By Aron Snyder

When the original Jetboil was first introduced into the backpacking world it was a huge success, brining to the table an all in one system for cooking in the backcountry. Seeing all the rave reviews online and in magazines, of course I had to try it for myself.


The concept behind the original model was sound, but it lacked a few key features that I need from a cooking system and it only made it’s way into my pack for a few trips, but In 2011 Jetboil introduced the SOL, taking the basic ideas from the original model, but adding all the features that backpack hunters were longing for in a more compact and ultralite package.

Weight—10.5 (weight can be reduced even further)

Packed size— 375 cubic inches

Dimensions—4.1×6.5 inches

Auto Ignition— YES

Fuel Type— Isobutane

Burn Time— 46 minutes with 100gram fuel canister

Boil Time— 16 ounces in 130 seconds

Pro’s — Compact, Light, fast boil time, endless accessories, fuel efficiency


Any backpack hunter is going to appreciate the Micro Regulator that Jetboil uses in the SOL. This option allows the stove to burn with the same efficiency at any altitude and temperature (if the canister is kept warm). This means the 16 ounce 130 second boil time you get on your back porch at home is the same time you will see at 10,000 feet on the side of the mountain. Any backpack hunter living off of freeze dried meals and drinking instant coffee every morning is really going to appreciate this stove, but if your cooking requires more than a quick boil of water, than the SOL has some shortcoming.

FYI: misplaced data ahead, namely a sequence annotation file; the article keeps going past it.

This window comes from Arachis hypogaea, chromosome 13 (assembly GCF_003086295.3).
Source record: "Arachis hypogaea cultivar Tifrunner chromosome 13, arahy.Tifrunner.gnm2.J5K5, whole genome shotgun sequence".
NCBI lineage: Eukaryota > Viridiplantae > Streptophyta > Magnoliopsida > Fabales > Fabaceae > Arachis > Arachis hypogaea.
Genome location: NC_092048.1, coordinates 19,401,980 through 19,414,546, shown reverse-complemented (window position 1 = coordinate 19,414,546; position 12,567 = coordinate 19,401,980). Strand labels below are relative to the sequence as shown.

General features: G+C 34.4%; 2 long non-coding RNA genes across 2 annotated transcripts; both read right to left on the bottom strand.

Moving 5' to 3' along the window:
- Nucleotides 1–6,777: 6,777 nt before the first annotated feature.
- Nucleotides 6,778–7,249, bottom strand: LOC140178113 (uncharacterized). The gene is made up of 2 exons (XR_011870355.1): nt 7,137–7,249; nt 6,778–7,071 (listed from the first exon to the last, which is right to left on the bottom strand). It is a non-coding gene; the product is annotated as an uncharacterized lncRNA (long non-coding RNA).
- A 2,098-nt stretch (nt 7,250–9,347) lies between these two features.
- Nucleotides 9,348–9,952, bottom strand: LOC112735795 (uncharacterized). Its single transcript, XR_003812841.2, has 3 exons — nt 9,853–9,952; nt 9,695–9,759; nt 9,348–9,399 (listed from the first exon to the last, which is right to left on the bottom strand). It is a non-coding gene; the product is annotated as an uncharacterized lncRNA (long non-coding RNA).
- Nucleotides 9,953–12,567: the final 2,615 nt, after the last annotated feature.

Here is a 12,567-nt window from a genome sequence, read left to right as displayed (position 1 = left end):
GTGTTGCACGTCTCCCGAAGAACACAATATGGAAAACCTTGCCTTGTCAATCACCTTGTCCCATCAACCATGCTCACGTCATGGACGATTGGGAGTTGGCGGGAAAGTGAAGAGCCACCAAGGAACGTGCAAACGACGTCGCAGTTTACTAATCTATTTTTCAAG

Con’s— Small pot size, lacks versatility, durability


On most hunts I’m living off of the bare esintials and anything more than a protein bar  or mountain house is not in the cards, but when my wife tags along the dinner plans change quite a bit and the SOL isn’t always the best tool for the job. Since the SOL is designed for boiling water and its cup attaches straight to the burner, the option for cooking bacon and eggs in the morning is out the window and the SOL usually gets left at home. You can purchase separate attachments to do this type of cooking, but they are a bit bulky and something I haven’t spent much time with.


The Jetboil SOL spent over 100 nights in the field with me in 2011, seeing altitudes of 13,000+ feet and temperatures in the single digits, but I would guess that this stove will eventually have issues over extended years of use. This is not to say it’s a bad choice (it’s one of my favorites) and it has proven to me that it deserves a place inside my pack, but the life span of the SOL components will probably need replaced in a few years and you can find more durable stoves on the market today.